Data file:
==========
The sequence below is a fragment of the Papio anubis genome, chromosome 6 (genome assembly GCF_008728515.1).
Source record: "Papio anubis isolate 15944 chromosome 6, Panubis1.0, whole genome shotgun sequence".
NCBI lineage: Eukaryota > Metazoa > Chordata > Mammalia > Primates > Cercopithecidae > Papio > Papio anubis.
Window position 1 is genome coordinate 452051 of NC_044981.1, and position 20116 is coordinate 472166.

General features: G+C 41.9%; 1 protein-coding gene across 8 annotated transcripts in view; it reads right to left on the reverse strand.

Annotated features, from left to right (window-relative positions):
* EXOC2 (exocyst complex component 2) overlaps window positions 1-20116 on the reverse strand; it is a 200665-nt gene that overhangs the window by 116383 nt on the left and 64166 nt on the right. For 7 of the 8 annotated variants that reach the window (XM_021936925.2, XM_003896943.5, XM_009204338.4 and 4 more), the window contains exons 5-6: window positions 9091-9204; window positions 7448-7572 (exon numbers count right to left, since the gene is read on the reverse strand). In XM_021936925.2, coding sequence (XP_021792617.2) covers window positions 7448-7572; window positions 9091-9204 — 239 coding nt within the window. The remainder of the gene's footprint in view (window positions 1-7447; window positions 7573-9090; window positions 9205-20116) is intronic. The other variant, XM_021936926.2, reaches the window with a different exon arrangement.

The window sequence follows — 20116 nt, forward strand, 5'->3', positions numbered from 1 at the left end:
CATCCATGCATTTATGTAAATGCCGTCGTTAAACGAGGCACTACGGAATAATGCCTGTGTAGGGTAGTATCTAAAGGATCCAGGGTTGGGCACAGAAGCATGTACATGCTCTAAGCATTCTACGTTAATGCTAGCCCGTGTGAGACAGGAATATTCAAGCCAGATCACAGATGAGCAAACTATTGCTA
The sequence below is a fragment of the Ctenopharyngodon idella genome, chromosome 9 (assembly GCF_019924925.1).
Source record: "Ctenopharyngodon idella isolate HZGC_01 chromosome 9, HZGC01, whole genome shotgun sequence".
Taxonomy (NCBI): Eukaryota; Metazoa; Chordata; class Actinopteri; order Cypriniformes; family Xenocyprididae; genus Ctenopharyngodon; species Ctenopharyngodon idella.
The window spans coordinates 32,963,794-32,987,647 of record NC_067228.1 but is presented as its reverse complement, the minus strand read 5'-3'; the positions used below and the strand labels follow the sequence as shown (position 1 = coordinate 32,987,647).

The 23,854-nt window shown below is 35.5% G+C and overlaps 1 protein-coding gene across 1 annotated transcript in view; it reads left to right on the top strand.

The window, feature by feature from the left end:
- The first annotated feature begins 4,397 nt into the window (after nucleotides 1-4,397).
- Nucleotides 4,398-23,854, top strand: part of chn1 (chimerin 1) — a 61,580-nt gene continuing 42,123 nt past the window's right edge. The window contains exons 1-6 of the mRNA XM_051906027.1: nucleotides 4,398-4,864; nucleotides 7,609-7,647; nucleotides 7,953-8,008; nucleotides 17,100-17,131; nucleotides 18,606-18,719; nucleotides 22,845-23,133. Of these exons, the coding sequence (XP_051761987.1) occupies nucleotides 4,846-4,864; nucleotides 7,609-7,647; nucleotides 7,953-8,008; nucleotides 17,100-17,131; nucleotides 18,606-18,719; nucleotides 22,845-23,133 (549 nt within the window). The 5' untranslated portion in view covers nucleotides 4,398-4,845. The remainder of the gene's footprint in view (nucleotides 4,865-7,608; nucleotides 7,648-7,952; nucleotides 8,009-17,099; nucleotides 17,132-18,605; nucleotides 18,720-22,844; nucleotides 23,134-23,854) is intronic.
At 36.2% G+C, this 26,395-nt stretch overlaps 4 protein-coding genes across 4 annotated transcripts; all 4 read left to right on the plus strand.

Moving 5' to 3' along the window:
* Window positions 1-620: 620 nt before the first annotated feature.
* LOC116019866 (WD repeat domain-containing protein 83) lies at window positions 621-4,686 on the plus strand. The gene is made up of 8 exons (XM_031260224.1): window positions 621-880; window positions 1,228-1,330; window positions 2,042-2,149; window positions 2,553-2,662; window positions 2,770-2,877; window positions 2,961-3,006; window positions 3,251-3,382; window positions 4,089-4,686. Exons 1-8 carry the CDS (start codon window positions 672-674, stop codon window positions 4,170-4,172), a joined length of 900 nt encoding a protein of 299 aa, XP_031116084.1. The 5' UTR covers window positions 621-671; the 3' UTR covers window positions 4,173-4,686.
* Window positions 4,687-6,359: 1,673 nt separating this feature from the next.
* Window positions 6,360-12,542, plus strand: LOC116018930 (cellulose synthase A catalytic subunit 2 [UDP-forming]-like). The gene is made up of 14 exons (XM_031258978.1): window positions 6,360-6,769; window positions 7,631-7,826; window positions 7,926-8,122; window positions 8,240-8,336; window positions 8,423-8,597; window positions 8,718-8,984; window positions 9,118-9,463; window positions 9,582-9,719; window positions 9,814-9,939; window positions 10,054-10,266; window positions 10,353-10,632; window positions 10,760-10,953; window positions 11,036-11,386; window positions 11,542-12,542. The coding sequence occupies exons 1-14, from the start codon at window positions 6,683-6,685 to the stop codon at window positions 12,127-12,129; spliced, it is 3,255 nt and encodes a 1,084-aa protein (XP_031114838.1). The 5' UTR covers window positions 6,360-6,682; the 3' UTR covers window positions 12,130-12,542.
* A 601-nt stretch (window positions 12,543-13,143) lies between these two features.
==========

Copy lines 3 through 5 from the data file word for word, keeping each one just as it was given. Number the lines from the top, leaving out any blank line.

NCBI lineage: Eukaryota > Metazoa > Chordata > Mammalia > Primates > Cercopithecidae > Papio > Papio anubis.
Window position 1 is genome coordinate 452051 of NC_044981.1, and position 20116 is coordinate 472166.

General features: G+C 41.9%; 1 protein-coding gene across 8 annotated transcripts in view; it reads right to left on the reverse strand.